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Too Much Police Control? Manual Shut-Off on New Motorcycle Officer Camera Helmet Raises Concerns

October 22, 2012

According to the post-gazette*, motorcycle and bicycle officers are now utilizing new technology to better document crime scenes and increase accountability. The cameras are attached to police officers´ helmets and act as on-demand recording devices. Distributed by Kiley Law Group.

Boston, MA (PRWEB) October 21, 2012

According to the post-gazette*, motorcycle and bicycle officers are now utilizing new technology to better document crime scenes and increase accountability. The cameras are attached to police officers´ helmets and act as on-demand recording devices.

The cameras have the ability to record hours of video and audio, as well as upload their data to a cloud system, but for those who will actually be recorded, there remains a level of skepticism.

The cameras currently have the ability to be turned on and off manually by the officers who use them. Giving police officers this option has led to questions within the department as to the credibility of the program.

“They can conveniently be shut off, stop working, become inoperable, and then the video document is gone, and you´re back to the whole idea of credibility and who´s telling the truth,” said Beth Pittinger, executive director of the Citizen Police Review Board.

The cameras are costing police departments roughly $1,000.00 per unit and have the ability to retain up to four hours of recordings. Lt. Ed Trap, the program´s primary overseer, is currently developing an upgraded device that will have an automatic trigger.

In 2002 the International Association of Chiefs of Police (IACP) was selected to conduct a national study to analyze the impact of in-car cameras on highway patrol, state police agencies, as well as the communities they serve. The study found that the single greatest value of the in-car camera was the positive impact that it had on officer safety.

If implemented properly, the motorcycle and bicycle helmet cameras have the potential to provide similar benefits.

Tom Kiley, Massachusetts personal injury lawyer, has been assisting victims of motorcycle accident collisions for decades. “To give motorcycle officers the ability to record accident crime scenes and other important visual and auditory information is a step in the right direction. Not only will cameras like these lead to better accountability and safety for officers, but they may very well capture evidence that will hold defendants accountable following serious auto collisions.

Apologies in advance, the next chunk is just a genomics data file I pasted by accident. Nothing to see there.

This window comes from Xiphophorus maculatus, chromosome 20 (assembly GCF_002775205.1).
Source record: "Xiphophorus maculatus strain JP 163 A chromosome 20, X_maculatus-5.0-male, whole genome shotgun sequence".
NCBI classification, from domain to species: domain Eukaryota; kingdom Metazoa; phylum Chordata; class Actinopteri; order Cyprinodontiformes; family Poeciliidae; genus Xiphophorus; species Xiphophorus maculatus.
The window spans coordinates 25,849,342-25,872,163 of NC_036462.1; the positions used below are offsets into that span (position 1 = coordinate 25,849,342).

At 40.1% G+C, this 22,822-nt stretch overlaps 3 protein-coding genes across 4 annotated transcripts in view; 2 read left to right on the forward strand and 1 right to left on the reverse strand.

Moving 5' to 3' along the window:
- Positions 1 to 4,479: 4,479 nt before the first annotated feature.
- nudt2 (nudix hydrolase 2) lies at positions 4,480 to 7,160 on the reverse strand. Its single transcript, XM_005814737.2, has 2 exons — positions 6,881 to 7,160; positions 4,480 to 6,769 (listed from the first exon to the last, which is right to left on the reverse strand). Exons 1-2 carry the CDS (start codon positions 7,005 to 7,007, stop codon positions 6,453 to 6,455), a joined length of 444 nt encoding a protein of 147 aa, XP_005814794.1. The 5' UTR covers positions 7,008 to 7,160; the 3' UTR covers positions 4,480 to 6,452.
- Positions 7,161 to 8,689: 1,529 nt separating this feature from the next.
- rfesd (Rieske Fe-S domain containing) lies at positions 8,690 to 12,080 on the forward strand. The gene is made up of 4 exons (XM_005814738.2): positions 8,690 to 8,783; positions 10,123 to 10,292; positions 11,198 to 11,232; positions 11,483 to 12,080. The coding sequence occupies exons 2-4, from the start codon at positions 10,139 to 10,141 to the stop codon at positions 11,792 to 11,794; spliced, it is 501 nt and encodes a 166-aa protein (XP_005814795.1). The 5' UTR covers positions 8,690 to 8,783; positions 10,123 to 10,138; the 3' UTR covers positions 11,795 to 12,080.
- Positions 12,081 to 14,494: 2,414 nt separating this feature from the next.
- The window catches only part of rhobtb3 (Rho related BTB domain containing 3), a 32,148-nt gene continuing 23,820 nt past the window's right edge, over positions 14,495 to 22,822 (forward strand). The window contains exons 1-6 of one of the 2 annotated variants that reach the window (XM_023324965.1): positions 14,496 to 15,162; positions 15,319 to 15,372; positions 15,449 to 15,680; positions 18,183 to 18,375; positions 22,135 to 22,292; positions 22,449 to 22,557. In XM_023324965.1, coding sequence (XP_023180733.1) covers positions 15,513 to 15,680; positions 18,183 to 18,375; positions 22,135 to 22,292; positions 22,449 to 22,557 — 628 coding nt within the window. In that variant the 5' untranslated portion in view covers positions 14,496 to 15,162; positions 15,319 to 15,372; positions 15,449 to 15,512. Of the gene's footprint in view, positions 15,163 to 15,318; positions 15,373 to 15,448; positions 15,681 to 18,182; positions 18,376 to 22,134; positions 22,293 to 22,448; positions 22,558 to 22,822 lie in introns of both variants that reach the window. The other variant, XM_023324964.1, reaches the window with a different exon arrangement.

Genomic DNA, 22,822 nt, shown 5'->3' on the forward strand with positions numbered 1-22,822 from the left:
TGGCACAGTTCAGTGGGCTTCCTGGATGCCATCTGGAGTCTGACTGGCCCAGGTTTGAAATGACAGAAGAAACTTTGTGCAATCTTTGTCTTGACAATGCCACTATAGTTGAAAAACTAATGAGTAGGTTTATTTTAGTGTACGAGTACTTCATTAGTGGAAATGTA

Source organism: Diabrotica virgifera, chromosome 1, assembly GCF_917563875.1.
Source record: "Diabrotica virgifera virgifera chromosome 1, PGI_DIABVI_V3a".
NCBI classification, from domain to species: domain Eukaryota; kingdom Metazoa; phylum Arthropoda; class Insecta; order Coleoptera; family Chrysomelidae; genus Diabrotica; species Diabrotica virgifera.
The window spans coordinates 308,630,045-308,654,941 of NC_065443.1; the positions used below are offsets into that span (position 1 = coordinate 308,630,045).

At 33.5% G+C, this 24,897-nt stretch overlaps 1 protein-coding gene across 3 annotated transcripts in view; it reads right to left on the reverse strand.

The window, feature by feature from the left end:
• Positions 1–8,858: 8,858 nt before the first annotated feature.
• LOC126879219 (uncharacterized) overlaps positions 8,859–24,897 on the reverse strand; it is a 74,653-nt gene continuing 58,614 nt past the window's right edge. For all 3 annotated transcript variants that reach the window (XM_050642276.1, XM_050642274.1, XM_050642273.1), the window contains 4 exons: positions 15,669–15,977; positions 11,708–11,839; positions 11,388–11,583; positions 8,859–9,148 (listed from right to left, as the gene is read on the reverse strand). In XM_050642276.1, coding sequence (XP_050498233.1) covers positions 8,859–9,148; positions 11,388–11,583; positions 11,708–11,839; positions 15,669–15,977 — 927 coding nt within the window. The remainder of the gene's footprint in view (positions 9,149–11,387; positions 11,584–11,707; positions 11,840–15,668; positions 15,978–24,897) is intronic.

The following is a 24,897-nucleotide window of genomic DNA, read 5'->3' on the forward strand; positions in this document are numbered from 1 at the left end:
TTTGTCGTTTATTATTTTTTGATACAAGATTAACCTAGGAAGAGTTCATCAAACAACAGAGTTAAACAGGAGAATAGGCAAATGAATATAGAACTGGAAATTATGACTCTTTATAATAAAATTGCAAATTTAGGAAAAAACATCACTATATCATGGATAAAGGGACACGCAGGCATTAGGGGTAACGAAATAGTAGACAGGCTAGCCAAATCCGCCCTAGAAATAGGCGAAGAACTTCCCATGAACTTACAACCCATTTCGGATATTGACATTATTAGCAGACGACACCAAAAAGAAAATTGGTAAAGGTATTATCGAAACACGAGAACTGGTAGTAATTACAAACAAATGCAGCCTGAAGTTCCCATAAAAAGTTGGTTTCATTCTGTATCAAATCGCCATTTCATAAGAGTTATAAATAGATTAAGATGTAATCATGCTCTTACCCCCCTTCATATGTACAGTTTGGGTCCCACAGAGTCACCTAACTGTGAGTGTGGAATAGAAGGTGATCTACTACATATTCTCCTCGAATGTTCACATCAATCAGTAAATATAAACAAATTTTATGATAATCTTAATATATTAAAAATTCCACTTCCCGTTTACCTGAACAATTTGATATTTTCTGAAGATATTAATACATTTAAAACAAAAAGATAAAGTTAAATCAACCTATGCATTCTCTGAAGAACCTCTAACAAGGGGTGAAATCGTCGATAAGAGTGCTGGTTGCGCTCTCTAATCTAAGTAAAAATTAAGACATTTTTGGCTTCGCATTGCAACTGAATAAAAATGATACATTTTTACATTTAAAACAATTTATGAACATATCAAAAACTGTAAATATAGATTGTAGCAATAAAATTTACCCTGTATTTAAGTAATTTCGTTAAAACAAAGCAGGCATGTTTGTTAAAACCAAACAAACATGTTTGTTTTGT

“Our firm is in support of such devices once the manual trigger has been converted into an automatic one,” says Mr. Kiley.

As for now, officers are required to inform subjects that they are being recorded and are under order to turn their videos on during all traffic stops.

About Kiley Law Group: Massachusetts Motorcycle Accident Lawyers

The attorneys at Kiley Law Group have helped thousands of clients win millions of dollars. Tom Kiley, senior partner, has been named the Million Dollar Man by the Boston Herald and has obtained numerous other accolades.

For more information about Kiley Law Group, call 888-208-1695, or visit its website at http://www.tomkileylaw.com.

Attribution*: post-gazette.com/stories/local/neighborhoods-city/some-pittsburgh-motorcycle-bicycle-officers-now-wear-cameras-658021/

For the original version on PRWeb visit: http://www.prweb.com/releases/prweb2012/10/prweb10038701.htm


Source: prweb



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